If I was racing endurance in 2018 I would not be a fan of the last proposal. If you race till the clock hits the designated time and go back a lap you create additional risk and complexity. By way of example, two bikes racing hard cross the line in a heated battle and the clock clicks over between the two bikes. The first is credited for the lap while the second is not, despite racing full out for a lap not credited. The flip side is a bike just about to get lapped clicks over and does get to finish the lap and be scored the same although almost a lap behind. Same rule benefits the opposing participant pending track placement. Racing is to the checkered flag while laps or time determine when the flag falls. If a change is to be made, I would suggest going back to the first post of this thread and apply the mileage divided by 10, plus designated points per finishing position. As we run 4 events a tie is still possible. At that point, cumulative time differential between the two tied teams from all four rounds would determine the winner. If that is still a tie, go buy a lottery ticket.
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Re: Endurance points system discussion

Postby Dewey » Wed Dec 20, 2017 1:40 pm

From the WERA rulebook:

35. A Team’s last counted lap will be the last lap the Team is able to complete during the time frame of the endurance event. (i.e. last possible time to record in a 4-hour would be 3:59:59, in a 6-hour - 5:59:59 in a 24-hour- 23:59:59). When the checkered flag is displayed at start-finish the event is complete and no times are to be recorded.

So for a 2hr 1:59:59.....If you have a savy scorekeeper, your last lap MAYBE the fastest of the day.... :wink:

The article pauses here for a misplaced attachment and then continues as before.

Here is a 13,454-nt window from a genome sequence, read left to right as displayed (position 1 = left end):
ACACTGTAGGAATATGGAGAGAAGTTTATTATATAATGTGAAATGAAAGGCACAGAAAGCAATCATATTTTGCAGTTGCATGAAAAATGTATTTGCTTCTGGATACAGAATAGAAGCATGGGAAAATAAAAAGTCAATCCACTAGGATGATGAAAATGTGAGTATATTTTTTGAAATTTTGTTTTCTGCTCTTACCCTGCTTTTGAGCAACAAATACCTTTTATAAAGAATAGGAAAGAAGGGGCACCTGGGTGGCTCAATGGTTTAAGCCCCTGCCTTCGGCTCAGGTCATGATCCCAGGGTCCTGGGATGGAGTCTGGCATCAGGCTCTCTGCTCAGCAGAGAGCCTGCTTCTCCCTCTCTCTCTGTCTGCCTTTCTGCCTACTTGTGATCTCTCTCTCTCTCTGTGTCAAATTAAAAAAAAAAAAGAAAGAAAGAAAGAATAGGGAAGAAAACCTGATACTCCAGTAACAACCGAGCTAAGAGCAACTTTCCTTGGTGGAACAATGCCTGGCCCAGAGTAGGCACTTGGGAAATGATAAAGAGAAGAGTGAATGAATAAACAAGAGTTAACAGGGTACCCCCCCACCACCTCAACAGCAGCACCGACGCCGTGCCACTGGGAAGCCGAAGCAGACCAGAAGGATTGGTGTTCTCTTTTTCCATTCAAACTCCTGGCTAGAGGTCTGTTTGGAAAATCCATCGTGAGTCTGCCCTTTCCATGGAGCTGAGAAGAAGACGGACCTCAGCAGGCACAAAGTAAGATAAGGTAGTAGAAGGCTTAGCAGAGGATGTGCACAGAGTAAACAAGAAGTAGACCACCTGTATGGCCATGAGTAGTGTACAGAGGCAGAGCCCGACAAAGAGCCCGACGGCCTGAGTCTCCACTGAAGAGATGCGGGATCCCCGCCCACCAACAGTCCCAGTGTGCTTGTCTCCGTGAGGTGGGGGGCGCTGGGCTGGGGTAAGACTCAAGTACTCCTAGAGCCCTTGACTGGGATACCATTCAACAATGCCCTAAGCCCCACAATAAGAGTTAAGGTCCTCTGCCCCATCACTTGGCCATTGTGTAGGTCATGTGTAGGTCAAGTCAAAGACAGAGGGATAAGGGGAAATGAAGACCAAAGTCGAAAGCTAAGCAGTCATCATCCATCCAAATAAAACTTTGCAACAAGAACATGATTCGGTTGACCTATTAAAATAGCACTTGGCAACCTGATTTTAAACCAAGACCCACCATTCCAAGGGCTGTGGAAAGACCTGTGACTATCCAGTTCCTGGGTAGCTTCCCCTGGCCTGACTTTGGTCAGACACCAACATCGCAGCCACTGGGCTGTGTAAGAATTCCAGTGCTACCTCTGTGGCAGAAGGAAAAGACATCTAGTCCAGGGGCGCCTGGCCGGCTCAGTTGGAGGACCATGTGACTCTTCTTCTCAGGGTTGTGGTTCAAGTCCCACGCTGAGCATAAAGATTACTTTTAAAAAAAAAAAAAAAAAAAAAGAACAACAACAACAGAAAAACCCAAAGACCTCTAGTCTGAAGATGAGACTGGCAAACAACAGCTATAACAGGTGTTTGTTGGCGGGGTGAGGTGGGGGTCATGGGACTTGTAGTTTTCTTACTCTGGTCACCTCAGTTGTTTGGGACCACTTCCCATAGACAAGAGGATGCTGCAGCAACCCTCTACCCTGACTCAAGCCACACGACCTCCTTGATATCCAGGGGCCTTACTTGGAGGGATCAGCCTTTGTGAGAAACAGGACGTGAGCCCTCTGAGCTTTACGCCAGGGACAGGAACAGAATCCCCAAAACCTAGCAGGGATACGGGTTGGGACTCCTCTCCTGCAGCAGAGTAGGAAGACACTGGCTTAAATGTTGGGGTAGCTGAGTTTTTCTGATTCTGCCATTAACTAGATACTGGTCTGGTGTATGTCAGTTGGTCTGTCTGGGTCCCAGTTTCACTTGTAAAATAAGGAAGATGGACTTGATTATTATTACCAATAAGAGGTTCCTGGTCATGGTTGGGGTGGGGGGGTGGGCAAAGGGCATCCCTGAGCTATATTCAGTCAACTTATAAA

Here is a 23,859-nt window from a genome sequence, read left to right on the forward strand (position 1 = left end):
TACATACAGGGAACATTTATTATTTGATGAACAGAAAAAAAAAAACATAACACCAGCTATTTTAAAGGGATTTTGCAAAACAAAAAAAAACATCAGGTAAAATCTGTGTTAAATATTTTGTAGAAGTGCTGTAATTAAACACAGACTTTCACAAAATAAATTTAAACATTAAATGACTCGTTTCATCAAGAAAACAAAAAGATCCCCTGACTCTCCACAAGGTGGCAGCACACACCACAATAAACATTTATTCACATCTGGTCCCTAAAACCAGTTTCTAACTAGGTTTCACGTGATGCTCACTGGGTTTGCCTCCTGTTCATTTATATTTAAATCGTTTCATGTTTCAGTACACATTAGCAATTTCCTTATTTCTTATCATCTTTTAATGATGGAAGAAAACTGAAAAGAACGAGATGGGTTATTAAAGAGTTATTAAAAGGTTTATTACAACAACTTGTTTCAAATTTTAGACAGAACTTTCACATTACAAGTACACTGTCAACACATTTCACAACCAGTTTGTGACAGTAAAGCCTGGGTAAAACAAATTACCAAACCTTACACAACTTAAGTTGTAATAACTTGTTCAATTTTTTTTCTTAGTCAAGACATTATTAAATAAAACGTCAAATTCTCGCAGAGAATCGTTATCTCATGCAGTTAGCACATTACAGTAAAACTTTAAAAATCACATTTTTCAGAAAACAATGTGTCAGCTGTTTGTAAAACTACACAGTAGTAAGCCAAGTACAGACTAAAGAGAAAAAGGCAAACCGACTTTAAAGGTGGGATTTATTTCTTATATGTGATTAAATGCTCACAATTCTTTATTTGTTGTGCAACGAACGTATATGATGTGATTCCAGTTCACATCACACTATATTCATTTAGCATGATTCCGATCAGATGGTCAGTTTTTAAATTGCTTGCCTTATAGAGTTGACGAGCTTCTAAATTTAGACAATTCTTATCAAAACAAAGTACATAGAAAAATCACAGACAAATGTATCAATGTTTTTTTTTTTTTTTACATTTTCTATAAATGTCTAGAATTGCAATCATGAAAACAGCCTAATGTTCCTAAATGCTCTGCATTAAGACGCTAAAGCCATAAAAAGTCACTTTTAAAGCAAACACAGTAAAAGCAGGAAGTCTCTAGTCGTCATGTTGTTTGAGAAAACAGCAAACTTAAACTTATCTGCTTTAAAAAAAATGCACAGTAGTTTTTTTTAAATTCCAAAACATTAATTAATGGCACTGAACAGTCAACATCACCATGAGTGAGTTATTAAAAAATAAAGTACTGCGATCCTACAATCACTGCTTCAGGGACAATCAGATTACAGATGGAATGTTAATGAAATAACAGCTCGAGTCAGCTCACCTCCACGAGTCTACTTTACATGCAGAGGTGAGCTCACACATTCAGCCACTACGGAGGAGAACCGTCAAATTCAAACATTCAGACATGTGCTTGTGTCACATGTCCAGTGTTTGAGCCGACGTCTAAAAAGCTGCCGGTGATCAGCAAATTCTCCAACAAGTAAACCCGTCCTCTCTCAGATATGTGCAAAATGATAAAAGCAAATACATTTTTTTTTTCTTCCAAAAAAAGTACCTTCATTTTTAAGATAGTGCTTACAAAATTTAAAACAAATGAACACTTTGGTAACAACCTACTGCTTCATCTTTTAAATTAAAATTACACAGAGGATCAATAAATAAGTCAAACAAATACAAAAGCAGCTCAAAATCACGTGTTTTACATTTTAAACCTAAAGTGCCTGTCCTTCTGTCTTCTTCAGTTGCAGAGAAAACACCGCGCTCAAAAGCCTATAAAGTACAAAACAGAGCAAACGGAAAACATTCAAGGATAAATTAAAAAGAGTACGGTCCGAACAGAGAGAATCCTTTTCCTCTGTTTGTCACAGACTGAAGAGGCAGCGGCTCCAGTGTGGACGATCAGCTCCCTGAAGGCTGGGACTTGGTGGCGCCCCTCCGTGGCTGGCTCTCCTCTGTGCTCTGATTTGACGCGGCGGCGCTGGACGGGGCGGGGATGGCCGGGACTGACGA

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Re: Endurance points system discussion

Postby Darrell1 » Wed Dec 20, 2017 1:46 pm

Do you like that finish structure?
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Re: Endurance points system discussion

Postby kirbster » Wed Dec 20, 2017 8:56 pm

Dewey wrote:From the WERA rulebook:

35. A Team’s last counted lap will be the last lap the Team is able to complete during the time frame of the endurance event. (i.e. last possible time to record in a 4-hour would be 3:59:59, in a 6-hour - 5:59:59 in a 24-hour- 23:59:59). When the checkered flag is displayed at start-finish the event is complete and no times are to be recorded.

So for a 2hr 1:59:59.....If you have a savy scorekeeper, your last lap MAYBE the fastest of the day.... :wink:

pd


Except its electronic Dewey!

Write whatever you want. it only gets looked at as a backup.
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Re: Endurance points system discussion

Postby kirbster » Wed Dec 20, 2017 9:00 pm

Darrell1 wrote:If I was racing endurance in 2018 I would not be a fan of the last proposal. If you race till the clock hits the designated time and go back a lap you create additional risk and complexity. By way of example, two bikes racing hard cross the line in a heated battle and the clock clicks over between the two bikes. The first is credited for the lap while the second is not, despite racing full out for a lap not credited. The flip side is a bike just about to get lapped clicks over and does get to finish the lap and be scored the same although almost a lap behind. Same rule benefits the opposing participant pending track placement. Racing is to the checkered flag while laps or time determine when the flag falls. If a change is to be made, I would suggest going back to the first post of this thread and apply the mileage divided by 10, plus designated points per finishing position. As we run 4 events a tie is still possible. At that point, cumulative time differential between the two tied teams from all four rounds would determine the winner. If that is still a tie, go buy a lottery ticket.